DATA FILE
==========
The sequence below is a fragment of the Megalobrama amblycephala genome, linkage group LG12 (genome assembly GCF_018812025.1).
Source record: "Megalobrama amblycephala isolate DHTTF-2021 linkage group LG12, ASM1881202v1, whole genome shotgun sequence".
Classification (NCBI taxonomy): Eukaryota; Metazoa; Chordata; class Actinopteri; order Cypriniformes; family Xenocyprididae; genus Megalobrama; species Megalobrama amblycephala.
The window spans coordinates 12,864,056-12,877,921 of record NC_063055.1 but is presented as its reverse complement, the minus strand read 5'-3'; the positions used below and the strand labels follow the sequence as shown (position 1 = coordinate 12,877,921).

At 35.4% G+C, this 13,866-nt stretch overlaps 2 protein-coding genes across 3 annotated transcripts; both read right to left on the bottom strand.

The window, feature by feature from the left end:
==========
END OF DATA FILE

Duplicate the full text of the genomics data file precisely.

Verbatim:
The sequence below is a fragment of the Megalobrama amblycephala genome, linkage group LG12 (genome assembly GCF_018812025.1).
Source record: "Megalobrama amblycephala isolate DHTTF-2021 linkage group LG12, ASM1881202v1, whole genome shotgun sequence".
Classification (NCBI taxonomy): Eukaryota; Metazoa; Chordata; class Actinopteri; order Cypriniformes; family Xenocyprididae; genus Megalobrama; species Megalobrama amblycephala.
The window spans coordinates 12,864,056-12,877,921 of record NC_063055.1 but is presented as its reverse complement, the minus strand read 5'-3'; the positions used below and the strand labels follow the sequence as shown (position 1 = coordinate 12,877,921).

At 35.4% G+C, this 13,866-nt stretch overlaps 2 protein-coding genes across 3 annotated transcripts; both read right to left on the bottom strand.

The window, feature by feature from the left end: